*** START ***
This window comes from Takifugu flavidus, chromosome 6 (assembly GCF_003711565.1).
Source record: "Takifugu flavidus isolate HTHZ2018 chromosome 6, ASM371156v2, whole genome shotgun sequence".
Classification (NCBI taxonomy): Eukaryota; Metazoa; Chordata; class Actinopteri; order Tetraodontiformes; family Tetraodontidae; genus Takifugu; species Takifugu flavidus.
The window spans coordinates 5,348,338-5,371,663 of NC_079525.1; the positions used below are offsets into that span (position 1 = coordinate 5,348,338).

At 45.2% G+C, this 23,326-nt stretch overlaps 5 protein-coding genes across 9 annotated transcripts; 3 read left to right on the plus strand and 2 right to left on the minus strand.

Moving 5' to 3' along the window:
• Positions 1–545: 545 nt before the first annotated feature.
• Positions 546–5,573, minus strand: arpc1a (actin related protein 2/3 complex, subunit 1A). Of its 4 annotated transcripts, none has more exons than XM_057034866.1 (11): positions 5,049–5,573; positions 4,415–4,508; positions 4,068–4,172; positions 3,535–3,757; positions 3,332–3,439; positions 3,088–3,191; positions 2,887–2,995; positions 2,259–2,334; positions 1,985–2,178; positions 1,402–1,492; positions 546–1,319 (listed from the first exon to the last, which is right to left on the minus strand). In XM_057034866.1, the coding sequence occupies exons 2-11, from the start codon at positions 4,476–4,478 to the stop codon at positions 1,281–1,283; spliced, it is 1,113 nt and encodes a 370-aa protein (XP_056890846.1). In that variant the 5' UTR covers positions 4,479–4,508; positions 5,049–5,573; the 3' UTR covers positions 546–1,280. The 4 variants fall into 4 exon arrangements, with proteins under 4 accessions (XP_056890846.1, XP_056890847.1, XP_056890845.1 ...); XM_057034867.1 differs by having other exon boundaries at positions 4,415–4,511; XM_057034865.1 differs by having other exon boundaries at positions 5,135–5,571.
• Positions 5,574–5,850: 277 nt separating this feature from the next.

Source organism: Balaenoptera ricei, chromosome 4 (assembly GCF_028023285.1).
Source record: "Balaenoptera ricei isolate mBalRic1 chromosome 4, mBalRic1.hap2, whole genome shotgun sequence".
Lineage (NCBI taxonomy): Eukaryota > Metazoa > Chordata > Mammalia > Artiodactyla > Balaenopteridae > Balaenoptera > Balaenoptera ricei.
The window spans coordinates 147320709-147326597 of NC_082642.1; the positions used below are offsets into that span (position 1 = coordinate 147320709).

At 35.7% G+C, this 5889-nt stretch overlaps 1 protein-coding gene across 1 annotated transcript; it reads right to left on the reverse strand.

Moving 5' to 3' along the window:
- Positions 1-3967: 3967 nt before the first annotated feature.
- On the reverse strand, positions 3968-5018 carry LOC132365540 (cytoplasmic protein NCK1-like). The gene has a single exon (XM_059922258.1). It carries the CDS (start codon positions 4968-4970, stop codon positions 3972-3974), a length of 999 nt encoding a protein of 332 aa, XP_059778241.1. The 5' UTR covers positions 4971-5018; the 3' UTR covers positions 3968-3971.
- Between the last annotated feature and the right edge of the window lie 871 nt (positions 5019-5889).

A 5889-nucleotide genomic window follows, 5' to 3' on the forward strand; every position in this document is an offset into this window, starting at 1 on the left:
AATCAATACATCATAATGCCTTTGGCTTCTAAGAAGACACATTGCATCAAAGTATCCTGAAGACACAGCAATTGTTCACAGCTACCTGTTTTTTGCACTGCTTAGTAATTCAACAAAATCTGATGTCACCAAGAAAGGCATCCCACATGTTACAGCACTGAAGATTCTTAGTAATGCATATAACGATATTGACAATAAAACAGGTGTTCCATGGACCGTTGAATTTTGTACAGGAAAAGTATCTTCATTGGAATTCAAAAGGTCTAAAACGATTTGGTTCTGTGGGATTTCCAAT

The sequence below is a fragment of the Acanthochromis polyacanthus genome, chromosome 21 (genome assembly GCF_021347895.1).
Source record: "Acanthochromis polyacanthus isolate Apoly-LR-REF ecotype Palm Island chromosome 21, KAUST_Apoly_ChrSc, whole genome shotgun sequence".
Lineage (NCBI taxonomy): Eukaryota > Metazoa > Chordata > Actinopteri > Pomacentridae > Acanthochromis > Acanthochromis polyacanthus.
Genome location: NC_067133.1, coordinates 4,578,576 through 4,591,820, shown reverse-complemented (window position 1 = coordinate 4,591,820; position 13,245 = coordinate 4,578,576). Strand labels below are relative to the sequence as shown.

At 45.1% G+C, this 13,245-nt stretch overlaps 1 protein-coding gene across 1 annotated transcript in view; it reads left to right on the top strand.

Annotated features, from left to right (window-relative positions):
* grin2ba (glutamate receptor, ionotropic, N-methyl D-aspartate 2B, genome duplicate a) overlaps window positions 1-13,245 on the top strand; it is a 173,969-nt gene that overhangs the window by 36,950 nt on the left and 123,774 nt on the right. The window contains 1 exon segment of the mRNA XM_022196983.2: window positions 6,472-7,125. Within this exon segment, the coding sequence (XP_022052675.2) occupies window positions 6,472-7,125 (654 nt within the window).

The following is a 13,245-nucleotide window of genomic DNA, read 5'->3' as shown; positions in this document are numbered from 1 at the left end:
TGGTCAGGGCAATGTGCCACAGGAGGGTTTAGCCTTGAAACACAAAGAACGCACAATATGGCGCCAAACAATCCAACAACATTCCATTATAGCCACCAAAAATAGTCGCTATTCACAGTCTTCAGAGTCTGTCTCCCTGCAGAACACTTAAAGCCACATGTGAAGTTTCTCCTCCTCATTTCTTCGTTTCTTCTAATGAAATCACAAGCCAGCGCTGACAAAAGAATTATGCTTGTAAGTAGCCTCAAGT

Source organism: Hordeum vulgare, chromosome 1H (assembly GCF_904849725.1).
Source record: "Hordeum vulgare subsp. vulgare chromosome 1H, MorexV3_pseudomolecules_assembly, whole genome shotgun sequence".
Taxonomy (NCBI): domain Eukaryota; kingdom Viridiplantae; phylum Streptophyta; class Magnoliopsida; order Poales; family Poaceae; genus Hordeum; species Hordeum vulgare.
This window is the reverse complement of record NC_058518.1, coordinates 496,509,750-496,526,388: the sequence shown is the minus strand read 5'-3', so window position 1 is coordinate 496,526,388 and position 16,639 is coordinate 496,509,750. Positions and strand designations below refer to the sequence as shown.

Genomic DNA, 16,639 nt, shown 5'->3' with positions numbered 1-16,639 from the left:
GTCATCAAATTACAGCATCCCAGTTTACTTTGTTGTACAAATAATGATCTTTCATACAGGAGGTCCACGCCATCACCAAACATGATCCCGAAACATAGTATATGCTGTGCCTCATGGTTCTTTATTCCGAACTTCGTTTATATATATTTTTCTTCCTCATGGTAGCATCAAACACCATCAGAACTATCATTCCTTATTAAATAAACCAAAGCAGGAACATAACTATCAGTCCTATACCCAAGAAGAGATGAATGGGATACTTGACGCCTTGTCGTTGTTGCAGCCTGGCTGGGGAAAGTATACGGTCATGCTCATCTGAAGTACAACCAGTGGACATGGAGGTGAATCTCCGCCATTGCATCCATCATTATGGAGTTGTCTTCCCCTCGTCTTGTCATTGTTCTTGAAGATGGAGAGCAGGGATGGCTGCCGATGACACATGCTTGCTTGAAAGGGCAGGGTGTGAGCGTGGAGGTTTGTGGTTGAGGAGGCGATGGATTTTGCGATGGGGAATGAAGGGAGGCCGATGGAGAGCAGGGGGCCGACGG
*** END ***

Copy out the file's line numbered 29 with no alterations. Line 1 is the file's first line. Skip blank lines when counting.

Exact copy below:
TGGTCAGGGCAATGTGCCACAGGAGGGTTTAGCCTTGAAACACAAAGAACGCACAATATGGCGCCAAACAATCCAACAACATTCCATTATAGCCACCAAAAATAGTCGCTATTCACAGTCTTCAGAGTCTGTCTCCCTGCAGAACACTTAAAGCCACATGTGAAGTTTCTCCTCCTCATTTCTTCGTTTCTTCTAATGAAATCACAAGCCAGCGCTGACAAAAGAATTATGCTTGTAAGTAGCCTCAAGT